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Justice Ramana pushes 37 suggestions for Family Courts at Judicial Academy Event

Justice Ramana pushes 37 suggestions for Family Courts at Judicial Academy Event
Jharkhand Judicial Academy

While speaking at a 2-day event at the Jharkhand Judicial Academy, in Ranchi on Saturday, Justice NV Ramana of the Supreme Court floated a 37-point proposal with respect to legislation, investigation and working of family courts in the country.

The 1st Regional Training Programme for Sensitization of Family Court Judges was also marked by the rich presence of Supreme Court Judges, Justice R Banumathi and Justice Indira Banerjee; Delhi High Court Chief Justice DN Patel, and Acting CJ of Jharkhand High Court, Justice HC Mishra, Family Court Judges of 13 states, lawyers, police officials and others also graced the event with their presence and participation.

Justice Ramana said, “I should warn that our adversarial court system, unnecessarily intensifies the antagonistic characteristics in a family dispute, be it a couple or brothers. Sometimes, it makes it impossible to reconcile, even when there might have been possibility of the same.”

Some of the suggestions, as highlighted by Justice Ramana are as follows:

  1. Family courts should have jurisdiction to deal with offences against women relating to marriage under Chapter XX and XXA of IPC.
  2. The rigours of Dowry Prohibition Act and section 498 A of IPC needs to be reconsidered as incarceration of the husband puts the family sustenance at stake.
  3. Inclusion of more scientific measures for the determination of paternity and maternity disputes.
  4. Need for enactment of a comprehensive domestic law.
  5. Need for mechanism to avoid abnormal delays in realization of maintenance to deserted wives and children.
  6. Need for evolution of remedial international understanding and convention as deserted wives and children of non-resident husband/father are practically left without any legal remedy due to non-service of notice.
  7. Making pre-litigation mediation or conciliation mandatory before matter is placed before family court.
  8. Family court should mandatorily conduct proceedings in-camera to help parties resolve their disputes in a free atmosphere.
  9. Having separate Mahila courts for exclusively trying offences against women needs to be propagated.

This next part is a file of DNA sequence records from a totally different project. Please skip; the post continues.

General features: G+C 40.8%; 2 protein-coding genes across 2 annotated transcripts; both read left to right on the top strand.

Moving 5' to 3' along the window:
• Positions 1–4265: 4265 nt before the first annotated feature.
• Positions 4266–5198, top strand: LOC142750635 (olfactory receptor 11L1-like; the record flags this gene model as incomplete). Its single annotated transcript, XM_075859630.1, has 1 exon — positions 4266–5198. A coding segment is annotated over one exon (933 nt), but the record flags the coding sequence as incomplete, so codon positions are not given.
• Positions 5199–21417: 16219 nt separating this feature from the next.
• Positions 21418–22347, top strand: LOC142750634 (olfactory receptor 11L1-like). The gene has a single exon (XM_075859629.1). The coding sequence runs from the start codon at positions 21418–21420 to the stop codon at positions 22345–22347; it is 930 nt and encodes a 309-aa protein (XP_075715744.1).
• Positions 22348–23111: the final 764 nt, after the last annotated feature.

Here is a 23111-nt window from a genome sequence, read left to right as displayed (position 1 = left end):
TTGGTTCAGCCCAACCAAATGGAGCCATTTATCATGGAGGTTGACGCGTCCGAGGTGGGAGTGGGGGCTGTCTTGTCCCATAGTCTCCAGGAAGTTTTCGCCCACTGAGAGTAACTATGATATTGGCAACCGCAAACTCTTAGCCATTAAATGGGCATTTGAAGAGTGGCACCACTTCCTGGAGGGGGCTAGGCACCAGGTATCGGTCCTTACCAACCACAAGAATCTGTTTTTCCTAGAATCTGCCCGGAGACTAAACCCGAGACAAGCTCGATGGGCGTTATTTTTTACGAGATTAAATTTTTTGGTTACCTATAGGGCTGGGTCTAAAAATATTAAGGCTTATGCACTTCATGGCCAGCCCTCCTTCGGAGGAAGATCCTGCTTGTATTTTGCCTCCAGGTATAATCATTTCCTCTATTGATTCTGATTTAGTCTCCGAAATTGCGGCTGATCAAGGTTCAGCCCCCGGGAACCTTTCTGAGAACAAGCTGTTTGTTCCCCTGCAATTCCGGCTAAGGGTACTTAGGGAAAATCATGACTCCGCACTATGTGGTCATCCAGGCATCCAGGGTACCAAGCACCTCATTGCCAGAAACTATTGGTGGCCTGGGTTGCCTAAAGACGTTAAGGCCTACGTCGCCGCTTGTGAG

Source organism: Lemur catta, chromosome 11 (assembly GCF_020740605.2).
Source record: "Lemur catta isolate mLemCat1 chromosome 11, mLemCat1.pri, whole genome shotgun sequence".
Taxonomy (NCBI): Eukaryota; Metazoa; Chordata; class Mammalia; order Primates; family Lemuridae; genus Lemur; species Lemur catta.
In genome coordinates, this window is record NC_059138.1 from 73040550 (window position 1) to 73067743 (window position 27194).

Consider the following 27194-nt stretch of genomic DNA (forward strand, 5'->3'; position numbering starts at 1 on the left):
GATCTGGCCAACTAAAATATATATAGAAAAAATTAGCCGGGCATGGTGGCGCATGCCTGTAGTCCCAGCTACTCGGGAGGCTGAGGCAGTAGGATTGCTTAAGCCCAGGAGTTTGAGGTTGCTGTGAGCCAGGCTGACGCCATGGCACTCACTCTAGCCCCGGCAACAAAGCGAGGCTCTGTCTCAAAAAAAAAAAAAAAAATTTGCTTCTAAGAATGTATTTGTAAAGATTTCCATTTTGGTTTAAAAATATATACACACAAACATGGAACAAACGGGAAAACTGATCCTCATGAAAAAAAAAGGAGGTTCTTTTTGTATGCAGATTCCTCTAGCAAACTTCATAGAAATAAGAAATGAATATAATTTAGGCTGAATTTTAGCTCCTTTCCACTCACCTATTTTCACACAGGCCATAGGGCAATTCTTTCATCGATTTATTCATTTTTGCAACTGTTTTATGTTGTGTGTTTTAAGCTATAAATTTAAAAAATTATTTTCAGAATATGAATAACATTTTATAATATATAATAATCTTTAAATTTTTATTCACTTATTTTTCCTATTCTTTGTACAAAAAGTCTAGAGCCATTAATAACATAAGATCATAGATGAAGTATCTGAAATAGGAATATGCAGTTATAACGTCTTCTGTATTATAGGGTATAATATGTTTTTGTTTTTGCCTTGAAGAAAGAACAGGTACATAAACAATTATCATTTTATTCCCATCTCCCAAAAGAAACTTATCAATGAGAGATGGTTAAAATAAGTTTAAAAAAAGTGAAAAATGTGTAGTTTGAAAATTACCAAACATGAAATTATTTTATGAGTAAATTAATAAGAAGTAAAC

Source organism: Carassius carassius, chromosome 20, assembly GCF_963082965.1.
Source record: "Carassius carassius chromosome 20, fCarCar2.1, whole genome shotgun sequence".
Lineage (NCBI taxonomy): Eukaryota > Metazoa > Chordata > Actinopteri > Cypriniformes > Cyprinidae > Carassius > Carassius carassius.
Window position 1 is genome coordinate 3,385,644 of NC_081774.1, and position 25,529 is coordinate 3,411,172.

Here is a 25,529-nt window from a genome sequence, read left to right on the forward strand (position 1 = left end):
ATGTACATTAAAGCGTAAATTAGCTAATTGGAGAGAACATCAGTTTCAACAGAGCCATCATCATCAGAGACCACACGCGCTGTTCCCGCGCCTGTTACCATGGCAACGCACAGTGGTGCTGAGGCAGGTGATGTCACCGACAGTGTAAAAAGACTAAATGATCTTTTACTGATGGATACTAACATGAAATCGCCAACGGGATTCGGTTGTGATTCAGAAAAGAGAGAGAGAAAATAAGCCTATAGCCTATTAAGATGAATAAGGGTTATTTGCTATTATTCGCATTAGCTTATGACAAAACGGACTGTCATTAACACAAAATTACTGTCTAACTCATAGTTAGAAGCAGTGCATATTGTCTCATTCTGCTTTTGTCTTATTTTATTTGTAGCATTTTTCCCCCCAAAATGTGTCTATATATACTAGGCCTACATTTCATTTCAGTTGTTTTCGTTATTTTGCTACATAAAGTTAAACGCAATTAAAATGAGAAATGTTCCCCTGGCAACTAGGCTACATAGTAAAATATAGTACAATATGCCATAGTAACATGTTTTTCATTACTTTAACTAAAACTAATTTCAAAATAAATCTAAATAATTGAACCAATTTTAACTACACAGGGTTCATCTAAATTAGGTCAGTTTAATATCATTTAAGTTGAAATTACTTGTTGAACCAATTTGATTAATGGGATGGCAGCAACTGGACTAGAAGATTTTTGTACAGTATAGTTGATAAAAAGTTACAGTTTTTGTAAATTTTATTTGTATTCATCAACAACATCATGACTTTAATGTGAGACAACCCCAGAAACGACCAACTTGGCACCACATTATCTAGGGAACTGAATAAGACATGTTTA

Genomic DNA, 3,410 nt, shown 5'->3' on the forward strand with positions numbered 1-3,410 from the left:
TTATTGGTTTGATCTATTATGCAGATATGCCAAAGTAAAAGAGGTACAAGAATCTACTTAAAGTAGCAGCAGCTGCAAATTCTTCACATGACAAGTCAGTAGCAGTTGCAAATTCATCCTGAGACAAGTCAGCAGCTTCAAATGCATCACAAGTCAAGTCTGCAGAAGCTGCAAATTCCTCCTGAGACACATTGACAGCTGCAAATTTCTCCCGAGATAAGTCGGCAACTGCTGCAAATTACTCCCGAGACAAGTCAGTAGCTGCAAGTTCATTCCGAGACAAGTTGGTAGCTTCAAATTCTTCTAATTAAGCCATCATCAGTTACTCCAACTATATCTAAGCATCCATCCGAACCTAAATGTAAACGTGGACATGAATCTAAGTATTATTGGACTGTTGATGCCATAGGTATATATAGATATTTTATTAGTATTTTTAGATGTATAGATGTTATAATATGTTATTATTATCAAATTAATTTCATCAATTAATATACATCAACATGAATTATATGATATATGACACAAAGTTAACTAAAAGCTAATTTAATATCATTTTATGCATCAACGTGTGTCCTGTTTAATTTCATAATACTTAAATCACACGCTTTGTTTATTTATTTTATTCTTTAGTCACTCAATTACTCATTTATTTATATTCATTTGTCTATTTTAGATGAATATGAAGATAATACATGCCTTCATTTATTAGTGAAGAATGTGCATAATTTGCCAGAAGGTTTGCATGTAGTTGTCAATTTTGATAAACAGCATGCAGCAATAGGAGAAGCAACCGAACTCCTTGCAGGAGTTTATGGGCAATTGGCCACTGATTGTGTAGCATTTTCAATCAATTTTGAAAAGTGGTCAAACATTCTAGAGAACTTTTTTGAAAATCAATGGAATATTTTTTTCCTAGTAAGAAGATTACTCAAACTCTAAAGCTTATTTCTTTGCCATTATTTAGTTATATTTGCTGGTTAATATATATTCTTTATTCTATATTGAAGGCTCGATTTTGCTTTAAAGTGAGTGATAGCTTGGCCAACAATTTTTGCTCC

10. More Mahila police stations need to be established.
  11. Need to create congenial atmosphere for women to ventilate their grievances without inhibition, including doing away with formal dress codes of lawyers and judges and setting up family courts outside the usual court compounds.
  12. Offences against women should be investigated into by woman police officer.
  13. Steps to ensure that anti-social elements are kept at bay to protect women approaching courts from harassment or indecent behavior, stressing on early settlement of family dispute cases.
  14. The state government in consultation with high courts should make appropriate rules to appoint sufficient number of counselors, psychiatrists and experts to assist the family court.
  15. Summary procedure for family courts to be made compulsory.
  16. Family courts should be encouraged to use the liberty laid down in its procedures to arrive at a settlement.
  17. Need for provision of legal assistance to family court litigants unable to engage advocates.

Justice Banumathi pointed out the need for humane approach of judges, looking at the fact that in some cases, interim maintenance was delayed for upto a decade, leaving the woman and minor children impoverished.

Justice Banerjee, on similar lines, said that an amicable settlement must be the priority of advocates and judges alike, as smaller issues like lack of understanding and ego of the husband and wife hurts the children in the long run who have to witness painful litigation in their growing up years.

— India Legal Bureau